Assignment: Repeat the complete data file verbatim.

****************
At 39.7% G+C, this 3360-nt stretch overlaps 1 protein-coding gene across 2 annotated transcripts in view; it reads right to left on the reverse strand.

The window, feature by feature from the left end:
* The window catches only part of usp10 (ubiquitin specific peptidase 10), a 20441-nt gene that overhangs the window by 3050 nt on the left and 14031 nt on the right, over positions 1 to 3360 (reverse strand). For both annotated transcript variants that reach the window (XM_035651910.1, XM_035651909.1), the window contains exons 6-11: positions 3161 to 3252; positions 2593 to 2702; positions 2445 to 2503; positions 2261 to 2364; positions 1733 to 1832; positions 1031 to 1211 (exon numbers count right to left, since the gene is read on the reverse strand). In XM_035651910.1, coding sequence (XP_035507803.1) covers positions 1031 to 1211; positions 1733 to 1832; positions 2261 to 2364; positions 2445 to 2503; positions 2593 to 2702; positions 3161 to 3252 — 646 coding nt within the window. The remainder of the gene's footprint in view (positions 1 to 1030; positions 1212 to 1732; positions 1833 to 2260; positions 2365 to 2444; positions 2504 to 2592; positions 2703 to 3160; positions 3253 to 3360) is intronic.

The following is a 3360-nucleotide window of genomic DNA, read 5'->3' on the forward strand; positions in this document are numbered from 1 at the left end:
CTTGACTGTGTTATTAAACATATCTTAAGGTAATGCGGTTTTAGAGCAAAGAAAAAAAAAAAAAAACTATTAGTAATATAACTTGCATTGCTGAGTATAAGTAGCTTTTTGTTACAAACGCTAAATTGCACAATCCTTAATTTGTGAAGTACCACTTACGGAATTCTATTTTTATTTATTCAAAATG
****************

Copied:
At 39.7% G+C, this 3360-nt stretch overlaps 1 protein-coding gene across 2 annotated transcripts in view; it reads right to left on the reverse strand.

The window, feature by feature from the left end:
* The window catches only part of usp10 (ubiquitin specific peptidase 10), a 20441-nt gene that overhangs the window by 3050 nt on the left and 14031 nt on the right, over positions 1 to 3360 (reverse strand). For both annotated transcript variants that reach the window (XM_035651910.1, XM_035651909.1), the window contains exons 6-11: positions 3161 to 3252; positions 2593 to 2702; positions 2445 to 2503; positions 2261 to 2364; positions 1733 to 1832; positions 1031 to 1211 (exon numbers count right to left, since the gene is read on the reverse strand). In XM_035651910.1, coding sequence (XP_035507803.1) covers positions 1031 to 1211; positions 1733 to 1832; positions 2261 to 2364; positions 2445 to 2503; positions 2593 to 2702; positions 3161 to 3252 — 646 coding nt within the window. The remainder of the gene's footprint in view (positions 1 to 1030; positions 1212 to 1732; positions 1833 to 2260; positions 2365 to 2444; positions 2504 to 2592; positions 2703 to 3160; positions 3253 to 3360) is intronic.

The following is a 3360-nucleotide window of genomic DNA, read 5'->3' on the forward strand; positions in this document are numbered from 1 at the left end:
CTTGACTGTGTTATTAAACATATCTTAAGGTAATGCGGTTTTAGAGCAAAGAAAAAAAAAAAAAAACTATTAGTAATATAACTTGCATTGCTGAGTATAAGTAGCTTTTTGTTACAAACGCTAAATTGCACAATCCTTAATTTGTGAAGTACCACTTACGGAATTCTATTTTTATTTATTCAAAATG